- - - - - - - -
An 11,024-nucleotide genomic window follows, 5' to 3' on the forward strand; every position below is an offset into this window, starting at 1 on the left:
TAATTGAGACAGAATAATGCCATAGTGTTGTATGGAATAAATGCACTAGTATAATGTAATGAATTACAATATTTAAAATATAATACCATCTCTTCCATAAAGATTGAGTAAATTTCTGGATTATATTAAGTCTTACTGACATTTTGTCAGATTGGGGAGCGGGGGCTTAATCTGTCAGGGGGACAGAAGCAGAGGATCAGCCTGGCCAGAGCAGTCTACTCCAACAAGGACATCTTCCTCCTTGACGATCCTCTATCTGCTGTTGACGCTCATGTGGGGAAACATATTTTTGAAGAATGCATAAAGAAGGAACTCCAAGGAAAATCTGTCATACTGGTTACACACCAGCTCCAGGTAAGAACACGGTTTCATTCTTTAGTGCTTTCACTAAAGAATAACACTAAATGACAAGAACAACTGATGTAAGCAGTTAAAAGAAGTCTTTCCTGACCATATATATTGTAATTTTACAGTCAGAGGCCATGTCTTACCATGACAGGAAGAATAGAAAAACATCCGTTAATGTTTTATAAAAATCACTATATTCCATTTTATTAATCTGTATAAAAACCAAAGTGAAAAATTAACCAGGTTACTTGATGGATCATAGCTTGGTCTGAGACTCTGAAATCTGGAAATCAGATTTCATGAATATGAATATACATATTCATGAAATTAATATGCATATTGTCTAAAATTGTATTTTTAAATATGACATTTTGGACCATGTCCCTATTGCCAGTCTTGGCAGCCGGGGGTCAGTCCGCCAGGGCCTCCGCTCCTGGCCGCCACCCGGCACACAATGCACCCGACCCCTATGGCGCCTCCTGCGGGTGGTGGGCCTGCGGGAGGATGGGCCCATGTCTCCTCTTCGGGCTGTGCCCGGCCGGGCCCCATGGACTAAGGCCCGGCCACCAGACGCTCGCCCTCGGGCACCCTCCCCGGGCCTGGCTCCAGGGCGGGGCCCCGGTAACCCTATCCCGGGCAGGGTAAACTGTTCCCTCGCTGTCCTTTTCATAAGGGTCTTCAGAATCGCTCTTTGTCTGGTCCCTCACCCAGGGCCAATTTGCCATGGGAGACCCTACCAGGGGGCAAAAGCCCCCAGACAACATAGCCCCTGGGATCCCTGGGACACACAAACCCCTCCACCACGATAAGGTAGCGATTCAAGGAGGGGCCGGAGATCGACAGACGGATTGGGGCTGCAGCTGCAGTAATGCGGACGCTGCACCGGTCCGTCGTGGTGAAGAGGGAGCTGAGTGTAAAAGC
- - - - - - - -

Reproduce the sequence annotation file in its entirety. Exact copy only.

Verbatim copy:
An 11,024-nucleotide genomic window follows, 5' to 3' on the forward strand; every position below is an offset into this window, starting at 1 on the left:
TAATTGAGACAGAATAATGCCATAGTGTTGTATGGAATAAATGCACTAGTATAATGTAATGAATTACAATATTTAAAATATAATACCATCTCTTCCATAAAGATTGAGTAAATTTCTGGATTATATTAAGTCTTACTGACATTTTGTCAGATTGGGGAGCGGGGGCTTAATCTGTCAGGGGGACAGAAGCAGAGGATCAGCCTGGCCAGAGCAGTCTACTCCAACAAGGACATCTTCCTCCTTGACGATCCTCTATCTGCTGTTGACGCTCATGTGGGGAAACATATTTTTGAAGAATGCATAAAGAAGGAACTCCAAGGAAAATCTGTCATACTGGTTACACACCAGCTCCAGGTAAGAACACGGTTTCATTCTTTAGTGCTTTCACTAAAGAATAACACTAAATGACAAGAACAACTGATGTAAGCAGTTAAAAGAAGTCTTTCCTGACCATATATATTGTAATTTTACAGTCAGAGGCCATGTCTTACCATGACAGGAAGAATAGAAAAACATCCGTTAATGTTTTATAAAAATCACTATATTCCATTTTATTAATCTGTATAAAAACCAAAGTGAAAAATTAACCAGGTTACTTGATGGATCATAGCTTGGTCTGAGACTCTGAAATCTGGAAATCAGATTTCATGAATATGAATATACATATTCATGAAATTAATATGCATATTGTCTAAAATTGTATTTTTAAATATGACATTTTGGACCATGTCCCTATTGCCAGTCTTGGCAGCCGGGGGTCAGTCCGCCAGGGCCTCCGCTCCTGGCCGCCACCCGGCACACAATGCACCCGACCCCTATGGCGCCTCCTGCGGGTGGTGGGCCTGCGGGAGGATGGGCCCATGTCTCCTCTTCGGGCTGTGCCCGGCCGGGCCCCATGGACTAAGGCCCGGCCACCAGACGCTCGCCCTCGGGCACCCTCCCCGGGCCTGGCTCCAGGGCGGGGCCCCGGTAACCCTATCCCGGGCAGGGTAAACTGTTCCCTCGCTGTCCTTTTCATAAGGGTCTTCAGAATCGCTCTTTGTCTGGTCCCTCACCCAGGGCCAATTTGCCATGGGAGACCCTACCAGGGGGCAAAAGCCCCCAGACAACATAGCCCCTGGGATCCCTGGGACACACAAACCCCTCCACCACGATAAGGTAGCGATTCAAGGAGGGGCCGGAGATCGACAGACGGATTGGGGCTGCAGCTGCAGTAATGCGGACGCTGCACCGGTCCGTCGTGGTGAAGAGGGAGCTGAGTGTAAAAGC